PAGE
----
If any of those names are found and the browser is one of the following, the Trojan will terminate that browser.
The folder C:\Users\Public\Administrador\logs\ is created to store screenshots, as well as the number of mouse clicks the user has triggered while browsing the banking sites (Figure 12). The screenshots are continuously saved as .jpg images.
Figure 12: Malware Capturing Mouse Clicks
Command and Control
The command and control (C2) server is selected based on the string in the file “id”:
- al -> '185.43.209[.]182'
- gr -> '212.237.46[.]6'
- pz -> '87.98.146[.]34'
- mn -> ’80.211.140[.]235'
The connection to one of the hosts is then started over raw TCP on port 9999. The command and control communication generally follows the pattern <|Command |>, for example:
- '<|dispida|>logs>SAVE<' sends the screenshots collected in gh.txt.
- '<PING>' is sent from C2 to host, and '<PONG>' is sent from host to C2, to keep the connection alive.
- '<|INFO|>' retrieves when the infection first started based on the file timestamp from car.dat along with '<|>' and the host information.
There were only four possible IP addresses that the sample analyzed could connect to based on the strings found in the file “id”. After further researching the associated infrastructure of the C2 (Figure 13), we were able to find potential number of victims for this particular campaign.
Figure 13: Command and Control Server Open Directories
Inside the open directories, we were able to get the following directories corresponding to the different active campaigns. Inside each directory we could find statistics with the number of victims reporting to the C2. As of 3/27/2018, the numbers were:
- al – 843
- ap – 879
- gr – 397
- kk – 2,153
- mn – 296
- pz – 536
- tm – 187
A diagram summarizing Campaign #1 is shown in Figure 14.
Figure 14: Infection Chain of Campaign #1
In the second campaign, FireEye Labs observed emails with links to legitimate domains (such as hxxps://s3-ap-northeast-1.amazonaws[.]com/<redacted>/Boleto_Protesto_Mes_Marco_2018.html) or compromised domains (such as hxxps://curetusu.<redacted>-industria[.]site/) that use a refresh tag with a URL shortener as the target. The URL shortener redirects the user to an online storage site, such as Google Drive, Github, or Dropbox, that hosts a malicious ZIP file. A sample phishing email is shown in Figure 15.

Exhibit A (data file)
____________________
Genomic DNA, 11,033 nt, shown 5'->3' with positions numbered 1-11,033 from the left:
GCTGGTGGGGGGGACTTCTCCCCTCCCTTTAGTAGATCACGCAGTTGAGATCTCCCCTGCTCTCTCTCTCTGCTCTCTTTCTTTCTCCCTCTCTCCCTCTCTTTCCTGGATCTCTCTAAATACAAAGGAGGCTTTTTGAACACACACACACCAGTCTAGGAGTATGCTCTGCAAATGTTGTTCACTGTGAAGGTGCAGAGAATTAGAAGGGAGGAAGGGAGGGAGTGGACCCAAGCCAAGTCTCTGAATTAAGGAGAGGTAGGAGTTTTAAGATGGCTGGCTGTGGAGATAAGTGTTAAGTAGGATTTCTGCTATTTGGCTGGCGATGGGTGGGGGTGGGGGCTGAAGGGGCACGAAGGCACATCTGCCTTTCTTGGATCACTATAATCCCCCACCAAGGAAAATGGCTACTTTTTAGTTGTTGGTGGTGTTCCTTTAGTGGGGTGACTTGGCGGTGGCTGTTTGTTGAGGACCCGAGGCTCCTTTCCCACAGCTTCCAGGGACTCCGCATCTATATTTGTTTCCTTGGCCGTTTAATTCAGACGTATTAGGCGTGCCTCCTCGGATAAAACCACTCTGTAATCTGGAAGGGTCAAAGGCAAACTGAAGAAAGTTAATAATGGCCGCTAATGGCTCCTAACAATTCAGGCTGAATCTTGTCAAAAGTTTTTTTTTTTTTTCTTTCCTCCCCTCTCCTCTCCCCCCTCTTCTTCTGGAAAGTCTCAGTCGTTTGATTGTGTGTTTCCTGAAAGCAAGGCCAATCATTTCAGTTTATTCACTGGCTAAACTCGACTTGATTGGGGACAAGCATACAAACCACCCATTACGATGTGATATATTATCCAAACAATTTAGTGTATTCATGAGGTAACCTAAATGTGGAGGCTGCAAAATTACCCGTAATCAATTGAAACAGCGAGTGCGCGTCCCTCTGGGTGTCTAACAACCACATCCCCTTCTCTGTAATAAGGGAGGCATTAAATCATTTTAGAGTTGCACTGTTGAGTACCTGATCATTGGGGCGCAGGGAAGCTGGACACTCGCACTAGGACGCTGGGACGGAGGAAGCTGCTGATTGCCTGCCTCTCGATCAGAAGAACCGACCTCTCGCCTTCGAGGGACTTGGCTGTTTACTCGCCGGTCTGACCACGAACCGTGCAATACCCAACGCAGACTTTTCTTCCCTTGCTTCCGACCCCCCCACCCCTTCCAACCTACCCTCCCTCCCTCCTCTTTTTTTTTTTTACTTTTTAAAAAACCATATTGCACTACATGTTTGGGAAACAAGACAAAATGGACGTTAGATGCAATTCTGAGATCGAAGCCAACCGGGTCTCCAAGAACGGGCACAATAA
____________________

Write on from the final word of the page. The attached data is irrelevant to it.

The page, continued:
Figure 15: Example Phishing Email
The ZIP file contains a malicious executable written in AutoIt (contents of this executable are shown in Figur 16). When executed by the user, it drops a VBS file to a randomly created and named directory (such as C:\mYPdr\TkCJLQPX\HwoC\mYPdr.vbs) and fetches contents from the C2 server.
Figure 16: Contents of Malicious AutoIt Executable
Two files are downloaded from the C2 server. One is a legitimate Microsoft tool and the other is a malicious DLL:
Those files are downloaded and saved into random directories named with the following patterns:
- <current user dir>\<5 random chars>\<8 random chars>\<4 random chars>\<5 random chars>.exe
- <current user dir>\<5 random chars>\<8 random chars>\<4 random chars>\CRYPTUI.dll
The execution chain ensures that persistence is set on the affected system using a .lnk file in the Startup directory. The .lnk file shown in Figure 17 opens the malicious VBS dropped on the system.
Figure 17: Persistence Key
The VBS file (Figure 18) will launch and execute the downloaded legitimate Windows tool, which in this case is Certmgr.exe. This tool will be abused using the DLL side loading technique. The malicious Cryptui.dll is loaded into the program instead of the legitimate one and executed.
Figure 18: Contents of Dropped VBS File
Banking Trojan Analysis
Like the Trojan from the first campaign, this sample is executed through search-order hijacking. In this case, the binary abused is a legitimate Windows tool, Certmgr.exe, that loads Cryptui.dll. Since this tool depends on a legitimate DLL named cryptui.dll, the search order path will find the malicious Trojan with the same name in the same directory and load it into its process space.
The malicious DLL exports 21 functions. Only DllEntryPoint contains real code that is necessary to start the execution of the malicious code. The other functions return hardcoded values that serve no real purpose.
On execution, the Trojan creates a mutex called "correria24" to allow only one instance of it to run at a time.
The malware attempts to resolve “www.goole[.]com” (most likely a misspelling). If successful, it sends a request to hxxp://api-api[.]com/json in order to detect the external IP of the victim. The result is parsed and execution continues only if the country code matches “BR”, as shown in Figure 19.
Figure 19: Country Code Check